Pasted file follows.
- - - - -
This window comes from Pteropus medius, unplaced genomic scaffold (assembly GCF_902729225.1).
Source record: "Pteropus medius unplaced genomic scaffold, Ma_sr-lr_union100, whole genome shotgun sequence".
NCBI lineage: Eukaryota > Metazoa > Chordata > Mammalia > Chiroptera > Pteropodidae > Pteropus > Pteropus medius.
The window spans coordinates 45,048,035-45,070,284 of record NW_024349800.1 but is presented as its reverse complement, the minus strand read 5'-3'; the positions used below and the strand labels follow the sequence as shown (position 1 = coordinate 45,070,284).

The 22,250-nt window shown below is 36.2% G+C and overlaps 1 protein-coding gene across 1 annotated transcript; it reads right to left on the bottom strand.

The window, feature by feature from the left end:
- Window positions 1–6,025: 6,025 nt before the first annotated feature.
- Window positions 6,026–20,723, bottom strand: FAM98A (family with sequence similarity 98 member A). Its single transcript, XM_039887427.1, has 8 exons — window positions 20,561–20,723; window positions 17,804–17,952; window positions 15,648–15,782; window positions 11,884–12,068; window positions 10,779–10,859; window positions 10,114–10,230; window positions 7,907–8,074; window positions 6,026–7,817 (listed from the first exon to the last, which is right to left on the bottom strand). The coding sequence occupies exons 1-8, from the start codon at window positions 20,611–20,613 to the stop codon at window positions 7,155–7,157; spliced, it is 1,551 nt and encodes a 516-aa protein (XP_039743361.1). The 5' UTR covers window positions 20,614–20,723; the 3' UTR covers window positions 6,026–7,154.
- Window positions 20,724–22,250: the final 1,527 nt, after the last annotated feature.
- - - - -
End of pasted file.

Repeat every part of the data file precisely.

This window comes from Pteropus medius, unplaced genomic scaffold (assembly GCF_902729225.1).
Source record: "Pteropus medius unplaced genomic scaffold, Ma_sr-lr_union100, whole genome shotgun sequence".
NCBI lineage: Eukaryota > Metazoa > Chordata > Mammalia > Chiroptera > Pteropodidae > Pteropus > Pteropus medius.
The window spans coordinates 45,048,035-45,070,284 of record NW_024349800.1 but is presented as its reverse complement, the minus strand read 5'-3'; the positions used below and the strand labels follow the sequence as shown (position 1 = coordinate 45,070,284).

The 22,250-nt window shown below is 36.2% G+C and overlaps 1 protein-coding gene across 1 annotated transcript; it reads right to left on the bottom strand.

The window, feature by feature from the left end:
- Window positions 1–6,025: 6,025 nt before the first annotated feature.
- Window positions 6,026–20,723, bottom strand: FAM98A (family with sequence similarity 98 member A). Its single transcript, XM_039887427.1, has 8 exons — window positions 20,561–20,723; window positions 17,804–17,952; window positions 15,648–15,782; window positions 11,884–12,068; window positions 10,779–10,859; window positions 10,114–10,230; window positions 7,907–8,074; window positions 6,026–7,817 (listed from the first exon to the last, which is right to left on the bottom strand). The coding sequence occupies exons 1-8, from the start codon at window positions 20,611–20,613 to the stop codon at window positions 7,155–7,157; spliced, it is 1,551 nt and encodes a 516-aa protein (XP_039743361.1). The 5' UTR covers window positions 20,614–20,723; the 3' UTR covers window positions 6,026–7,154.
- Window positions 20,724–22,250: the final 1,527 nt, after the last annotated feature.